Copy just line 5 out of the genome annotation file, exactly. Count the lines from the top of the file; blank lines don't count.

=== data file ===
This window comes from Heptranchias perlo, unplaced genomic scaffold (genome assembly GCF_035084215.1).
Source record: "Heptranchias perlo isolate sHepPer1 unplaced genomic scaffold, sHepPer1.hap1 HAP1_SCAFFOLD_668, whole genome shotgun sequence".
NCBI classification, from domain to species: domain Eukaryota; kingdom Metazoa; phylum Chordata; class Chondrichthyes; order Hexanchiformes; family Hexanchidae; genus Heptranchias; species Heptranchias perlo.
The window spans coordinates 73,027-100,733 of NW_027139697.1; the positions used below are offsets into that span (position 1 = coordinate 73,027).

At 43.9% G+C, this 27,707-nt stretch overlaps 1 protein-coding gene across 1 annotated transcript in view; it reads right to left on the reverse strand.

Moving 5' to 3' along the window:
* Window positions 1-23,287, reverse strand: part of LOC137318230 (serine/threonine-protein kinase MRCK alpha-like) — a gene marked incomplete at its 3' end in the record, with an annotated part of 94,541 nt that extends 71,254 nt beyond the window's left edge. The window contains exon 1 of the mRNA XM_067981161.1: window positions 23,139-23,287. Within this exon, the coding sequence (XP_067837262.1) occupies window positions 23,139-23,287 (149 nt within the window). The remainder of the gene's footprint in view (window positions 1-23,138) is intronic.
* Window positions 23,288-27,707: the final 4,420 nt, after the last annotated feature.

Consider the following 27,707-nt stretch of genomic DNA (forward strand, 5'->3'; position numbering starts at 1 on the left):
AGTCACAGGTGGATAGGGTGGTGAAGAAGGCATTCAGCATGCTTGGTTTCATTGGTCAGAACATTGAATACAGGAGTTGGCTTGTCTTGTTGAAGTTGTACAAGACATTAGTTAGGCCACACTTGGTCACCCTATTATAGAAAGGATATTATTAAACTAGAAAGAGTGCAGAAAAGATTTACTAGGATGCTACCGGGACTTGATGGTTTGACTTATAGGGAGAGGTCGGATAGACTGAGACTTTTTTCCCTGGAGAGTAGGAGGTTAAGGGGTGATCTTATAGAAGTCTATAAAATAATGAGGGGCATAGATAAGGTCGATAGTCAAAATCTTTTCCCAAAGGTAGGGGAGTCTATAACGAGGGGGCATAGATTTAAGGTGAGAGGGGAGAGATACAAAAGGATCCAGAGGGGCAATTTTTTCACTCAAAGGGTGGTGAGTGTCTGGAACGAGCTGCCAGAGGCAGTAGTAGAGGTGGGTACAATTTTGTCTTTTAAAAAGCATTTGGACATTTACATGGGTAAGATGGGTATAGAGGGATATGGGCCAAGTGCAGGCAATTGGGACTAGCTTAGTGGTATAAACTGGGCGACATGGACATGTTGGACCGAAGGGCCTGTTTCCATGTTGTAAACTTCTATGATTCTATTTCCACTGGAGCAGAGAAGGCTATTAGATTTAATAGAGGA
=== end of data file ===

At 43.9% G+C, this 27,707-nt stretch overlaps 1 protein-coding gene across 1 annotated transcript in view; it reads right to left on the reverse strand.